Howard County officials are being asked to consider a 10-year tax abatement for the proposed wind farm in the eastern portions of the county.
E-on Climate & Renewables has proposed expanding the Wildcat Wind Farm project into Howard County. Currently, work is taking place on phase one of the project in Madison and Tipton counties, where 10-year abatements have been approved.
Phase one of the project in Madison and Tipton counties will generate 200 megawatts of electricity through the placement of 125 wind turbines. Phase two will be located in Howard and Grant counties, with up to 65 turbines generating 100 megawatts of power. Phase three is also in Howard and Grant counties, generating up to 120 megawatts of electricity with up to 125 turbines, and phase four will generate between 200 and 300 megawatts of power through the placement of up to 200 wind turbines in Tipton County.
If all four phases are completed, the Wildcat Wind Farm is expected to generate between 620 and 720 megawatts of electricity.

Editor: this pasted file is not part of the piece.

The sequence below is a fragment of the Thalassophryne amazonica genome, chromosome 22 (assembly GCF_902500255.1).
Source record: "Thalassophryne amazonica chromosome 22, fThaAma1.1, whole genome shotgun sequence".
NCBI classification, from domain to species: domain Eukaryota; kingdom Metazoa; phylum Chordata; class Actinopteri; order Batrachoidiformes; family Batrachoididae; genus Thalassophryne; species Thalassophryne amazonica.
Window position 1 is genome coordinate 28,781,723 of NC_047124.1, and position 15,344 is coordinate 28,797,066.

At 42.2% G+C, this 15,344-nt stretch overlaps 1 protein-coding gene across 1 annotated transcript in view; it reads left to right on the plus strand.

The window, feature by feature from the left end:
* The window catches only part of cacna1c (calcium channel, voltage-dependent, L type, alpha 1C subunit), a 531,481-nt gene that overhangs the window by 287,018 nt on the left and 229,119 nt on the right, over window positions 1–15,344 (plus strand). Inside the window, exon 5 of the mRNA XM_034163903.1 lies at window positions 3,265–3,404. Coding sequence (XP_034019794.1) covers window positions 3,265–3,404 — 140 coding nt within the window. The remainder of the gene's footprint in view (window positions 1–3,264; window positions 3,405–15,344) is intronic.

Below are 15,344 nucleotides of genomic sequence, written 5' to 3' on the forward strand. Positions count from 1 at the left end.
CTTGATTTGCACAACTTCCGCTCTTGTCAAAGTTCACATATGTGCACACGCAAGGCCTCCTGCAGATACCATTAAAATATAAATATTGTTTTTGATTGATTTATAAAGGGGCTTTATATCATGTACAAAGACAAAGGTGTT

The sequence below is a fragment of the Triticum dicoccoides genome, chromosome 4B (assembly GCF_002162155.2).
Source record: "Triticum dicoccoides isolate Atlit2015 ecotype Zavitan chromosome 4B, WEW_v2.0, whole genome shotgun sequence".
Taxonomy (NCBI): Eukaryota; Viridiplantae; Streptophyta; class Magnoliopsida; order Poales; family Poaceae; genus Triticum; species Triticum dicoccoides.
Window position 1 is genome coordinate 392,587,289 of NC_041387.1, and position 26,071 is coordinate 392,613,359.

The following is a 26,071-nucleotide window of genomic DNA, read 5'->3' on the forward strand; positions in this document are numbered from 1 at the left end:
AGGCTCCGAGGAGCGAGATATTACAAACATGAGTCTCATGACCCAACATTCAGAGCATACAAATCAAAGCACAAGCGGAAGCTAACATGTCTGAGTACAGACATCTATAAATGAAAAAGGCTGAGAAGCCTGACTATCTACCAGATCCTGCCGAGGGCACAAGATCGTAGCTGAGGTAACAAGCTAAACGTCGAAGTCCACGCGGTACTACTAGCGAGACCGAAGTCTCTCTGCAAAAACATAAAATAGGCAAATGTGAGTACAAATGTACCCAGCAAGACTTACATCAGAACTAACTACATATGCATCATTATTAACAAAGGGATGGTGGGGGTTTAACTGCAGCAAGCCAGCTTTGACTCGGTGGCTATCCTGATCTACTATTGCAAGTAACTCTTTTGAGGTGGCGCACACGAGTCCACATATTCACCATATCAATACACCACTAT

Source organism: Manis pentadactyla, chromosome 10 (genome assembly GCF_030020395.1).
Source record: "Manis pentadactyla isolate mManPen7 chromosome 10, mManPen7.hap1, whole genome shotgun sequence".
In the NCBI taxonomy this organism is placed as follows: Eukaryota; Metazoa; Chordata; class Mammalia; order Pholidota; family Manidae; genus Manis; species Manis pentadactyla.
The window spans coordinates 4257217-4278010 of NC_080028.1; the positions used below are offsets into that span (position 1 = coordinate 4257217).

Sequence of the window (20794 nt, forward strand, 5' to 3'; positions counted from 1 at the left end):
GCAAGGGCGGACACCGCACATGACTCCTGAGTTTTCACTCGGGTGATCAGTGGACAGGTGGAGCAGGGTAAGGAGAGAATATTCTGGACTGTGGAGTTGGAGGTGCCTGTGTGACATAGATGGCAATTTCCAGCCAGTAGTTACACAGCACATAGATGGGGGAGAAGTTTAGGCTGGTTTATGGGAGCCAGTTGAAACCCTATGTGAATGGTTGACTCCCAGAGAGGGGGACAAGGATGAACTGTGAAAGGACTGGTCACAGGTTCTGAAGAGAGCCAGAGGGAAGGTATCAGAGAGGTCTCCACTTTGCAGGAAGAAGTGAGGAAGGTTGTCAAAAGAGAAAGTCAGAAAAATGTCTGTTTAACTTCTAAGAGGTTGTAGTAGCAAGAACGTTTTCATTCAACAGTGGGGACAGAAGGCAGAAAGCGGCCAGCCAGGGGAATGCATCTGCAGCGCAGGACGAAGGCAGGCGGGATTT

Construction of the first turbines is expected to begin in Madison and Tipton counties in July.
A megawatt provides electrical energy to 1,000 homes. An average commercial generating plant produces between 700 and 900 megawatts of electricity.
The Howard County Council Tuesday passed a preliminary economic revitalization designation for the project. A public hearing has been set for 4 p.m. June 26.
If approved, the tax abatement would cover both real estate and personal property.
Andy Melka, project manager for E-on, said the two phases in Howard County will result in a $250 million to $300 million investment in Howard County.
“This adds assessed value to the county, which helps lower property taxes,” he said. “The abatement is necessary to give the project the best chance of moving forward.”
The agreement with E-on contains language that makes sure the assessment base is protected, said Jamie Shepherd, Howard County assessor.
“We asked E-on not to file depreciation of the wind turbines, which would lower the assessed value,” she said. “We don’t want them to add bonus depreciation for federal tax purposes, which would lower the value of the turbines.”
Shepherd said E-on has agreed that if it files for the additional appreciation, the company will make a payment in lieu of taxes to the county in the amount of the difference in the tax collection.
The payment in lieu of taxes will be distributed to all the impacted government entities, she said.
Council President Richard Miller said there are specific start dates for the two phases of the wind energy project in Howard County.
If those start dates are not met, the agreements between E-on and Howard County will expire, he said.
|Wind Watch relies entirely
on User Funding